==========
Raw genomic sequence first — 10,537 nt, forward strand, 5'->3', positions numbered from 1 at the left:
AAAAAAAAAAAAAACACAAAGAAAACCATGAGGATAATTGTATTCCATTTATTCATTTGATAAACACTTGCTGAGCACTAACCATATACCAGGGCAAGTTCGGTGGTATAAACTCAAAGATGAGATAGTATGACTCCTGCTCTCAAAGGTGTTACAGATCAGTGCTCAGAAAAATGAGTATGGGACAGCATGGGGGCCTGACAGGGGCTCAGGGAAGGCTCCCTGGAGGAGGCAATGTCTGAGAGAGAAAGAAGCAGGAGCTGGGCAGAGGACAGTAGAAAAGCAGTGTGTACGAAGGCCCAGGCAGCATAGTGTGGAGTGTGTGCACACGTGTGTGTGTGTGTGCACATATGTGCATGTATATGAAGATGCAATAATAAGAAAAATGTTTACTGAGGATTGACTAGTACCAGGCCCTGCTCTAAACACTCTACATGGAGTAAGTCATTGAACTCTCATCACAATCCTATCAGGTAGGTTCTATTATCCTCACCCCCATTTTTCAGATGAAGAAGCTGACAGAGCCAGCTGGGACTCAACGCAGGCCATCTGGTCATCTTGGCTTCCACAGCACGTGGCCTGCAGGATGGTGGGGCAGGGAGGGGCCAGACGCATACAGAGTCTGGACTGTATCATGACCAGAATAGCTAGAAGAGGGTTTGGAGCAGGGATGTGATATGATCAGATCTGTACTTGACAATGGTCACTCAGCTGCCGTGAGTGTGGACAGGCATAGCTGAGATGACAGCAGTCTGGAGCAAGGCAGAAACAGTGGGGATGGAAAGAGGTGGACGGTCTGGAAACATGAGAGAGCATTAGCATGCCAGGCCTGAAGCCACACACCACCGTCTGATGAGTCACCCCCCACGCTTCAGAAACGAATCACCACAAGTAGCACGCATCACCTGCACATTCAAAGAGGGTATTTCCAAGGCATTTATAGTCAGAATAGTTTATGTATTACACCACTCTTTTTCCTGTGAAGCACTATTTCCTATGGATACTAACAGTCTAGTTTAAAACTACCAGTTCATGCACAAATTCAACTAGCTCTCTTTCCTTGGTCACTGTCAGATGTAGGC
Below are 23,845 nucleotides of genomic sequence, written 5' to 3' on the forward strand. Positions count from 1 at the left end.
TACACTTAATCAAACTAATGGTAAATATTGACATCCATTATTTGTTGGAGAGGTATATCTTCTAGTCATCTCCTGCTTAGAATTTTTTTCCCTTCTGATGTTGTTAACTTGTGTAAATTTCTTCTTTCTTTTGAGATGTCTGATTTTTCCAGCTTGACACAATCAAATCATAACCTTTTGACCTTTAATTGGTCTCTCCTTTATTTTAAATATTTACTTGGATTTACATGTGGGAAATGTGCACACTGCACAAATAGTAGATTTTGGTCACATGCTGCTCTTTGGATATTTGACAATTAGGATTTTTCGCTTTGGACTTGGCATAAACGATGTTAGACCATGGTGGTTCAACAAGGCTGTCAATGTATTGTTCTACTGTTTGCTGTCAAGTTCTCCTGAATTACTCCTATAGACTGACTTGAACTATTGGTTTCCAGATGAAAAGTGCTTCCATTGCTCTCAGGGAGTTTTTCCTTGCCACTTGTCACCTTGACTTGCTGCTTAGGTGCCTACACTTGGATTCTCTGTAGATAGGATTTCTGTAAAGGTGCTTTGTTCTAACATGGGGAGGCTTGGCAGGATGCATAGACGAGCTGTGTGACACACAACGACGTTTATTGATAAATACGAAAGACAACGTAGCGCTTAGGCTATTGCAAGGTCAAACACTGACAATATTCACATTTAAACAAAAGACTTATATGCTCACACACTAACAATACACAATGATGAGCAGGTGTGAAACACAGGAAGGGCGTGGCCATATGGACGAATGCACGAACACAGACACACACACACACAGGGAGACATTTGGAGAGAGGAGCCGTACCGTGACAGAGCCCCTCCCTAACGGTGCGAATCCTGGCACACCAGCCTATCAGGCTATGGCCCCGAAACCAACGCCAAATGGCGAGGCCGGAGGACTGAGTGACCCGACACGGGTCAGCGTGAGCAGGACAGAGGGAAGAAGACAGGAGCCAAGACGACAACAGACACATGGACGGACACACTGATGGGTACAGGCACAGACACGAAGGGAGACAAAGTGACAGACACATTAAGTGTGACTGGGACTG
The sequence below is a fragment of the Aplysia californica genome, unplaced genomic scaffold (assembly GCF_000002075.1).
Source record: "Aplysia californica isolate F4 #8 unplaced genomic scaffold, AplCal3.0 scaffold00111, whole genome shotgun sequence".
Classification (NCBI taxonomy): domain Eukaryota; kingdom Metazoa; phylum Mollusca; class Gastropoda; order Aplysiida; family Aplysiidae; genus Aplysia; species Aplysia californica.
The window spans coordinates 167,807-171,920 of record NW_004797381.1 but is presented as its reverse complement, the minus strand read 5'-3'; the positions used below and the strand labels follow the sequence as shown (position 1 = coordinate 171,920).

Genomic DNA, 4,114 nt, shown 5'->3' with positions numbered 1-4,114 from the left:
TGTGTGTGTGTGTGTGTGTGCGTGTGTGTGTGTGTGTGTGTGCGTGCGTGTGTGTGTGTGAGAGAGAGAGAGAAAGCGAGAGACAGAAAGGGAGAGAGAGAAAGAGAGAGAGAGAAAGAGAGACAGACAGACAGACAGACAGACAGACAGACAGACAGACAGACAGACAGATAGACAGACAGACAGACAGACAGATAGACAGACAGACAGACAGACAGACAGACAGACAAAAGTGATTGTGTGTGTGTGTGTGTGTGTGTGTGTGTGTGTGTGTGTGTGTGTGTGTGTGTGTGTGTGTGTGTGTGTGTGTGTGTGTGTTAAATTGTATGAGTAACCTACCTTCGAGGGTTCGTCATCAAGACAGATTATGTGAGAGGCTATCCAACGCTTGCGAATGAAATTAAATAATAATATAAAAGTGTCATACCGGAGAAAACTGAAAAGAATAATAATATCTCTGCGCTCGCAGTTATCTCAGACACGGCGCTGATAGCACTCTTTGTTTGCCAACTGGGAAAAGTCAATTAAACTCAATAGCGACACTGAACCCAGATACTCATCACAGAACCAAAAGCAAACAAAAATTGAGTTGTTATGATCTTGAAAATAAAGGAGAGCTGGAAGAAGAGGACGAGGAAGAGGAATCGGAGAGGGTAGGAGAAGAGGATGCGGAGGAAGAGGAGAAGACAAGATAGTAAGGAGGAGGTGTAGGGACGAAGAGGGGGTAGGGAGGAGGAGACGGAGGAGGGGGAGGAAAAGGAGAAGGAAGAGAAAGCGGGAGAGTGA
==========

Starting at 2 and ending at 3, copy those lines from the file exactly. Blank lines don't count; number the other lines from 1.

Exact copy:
AAAAAAAAAAAAAACACAAAGAAAACCATGAGGATAATTGTATTCCATTTATTCATTTGATAAACACTTGCTGAGCACTAACCATATACCAGGGCAAGTTCGGTGGTATAAACTCAAAGATGAGATAGTATGACTCCTGCTCTCAAAGGTGTTACAGATCAGTGCTCAGAAAAATGAGTATGGGACAGCATGGGGGCCTGACAGGGGCTCAGGGAAGGCTCCCTGGAGGAGGCAATGTCTGAGAGAGAAAGAAGCAGGAGCTGGGCAGAGGACAGTAGAAAAGCAGTGTGTACGAAGGCCCAGGCAGCATAGTGTGGAGTGTGTGCACACGTGTGTGTGTGTGTGCACATATGTGCATGTATATGAAGATGCAATAATAAGAAAAATGTTTACTGAGGATTGACTAGTACCAGGCCCTGCTCTAAACACTCTACATGGAGTAAGTCATTGAACTCTCATCACAATCCTATCAGGTAGGTTCTATTATCCTCACCCCCATTTTTCAGATGAAGAAGCTGACAGAGCCAGCTGGGACTCAACGCAGGCCATCTGGTCATCTTGGCTTCCACAGCACGTGGCCTGCAGGATGGTGGGGCAGGGAGGGGCCAGACGCATACAGAGTCTGGACTGTATCATGACCAGAATAGCTAGAAGAGGGTTTGGAGCAGGGATGTGATATGATCAGATCTGTACTTGACAATGGTCACTCAGCTGCCGTGAGTGTGGACAGGCATAGCTGAGATGACAGCAGTCTGGAGCAAGGCAGAAACAGTGGGGATGGAAAGAGGTGGACGGTCTGGAAACATGAGAGAGCATTAGCATGCCAGGCCTGAAGCCACACACCACCGTCTGATGAGTCACCCCCCACGCTTCAGAAACGAATCACCACAAGTAGCACGCATCACCTGCACATTCAAAGAGGGTATTTCCAAGGCATTTATAGTCAGAATAGTTTATGTATTACACCACTCTTTTTCCTGTGAAGCACTATTTCCTATGGATACTAACAGTCTAGTTTAAAACTACCAGTTCATGCACAAATTCAACTAGCTCTCTTTCCTTGGTCACTGTCAGATGTAGGC
Below are 23,845 nucleotides of genomic sequence, written 5' to 3' on the forward strand. Positions count from 1 at the left end.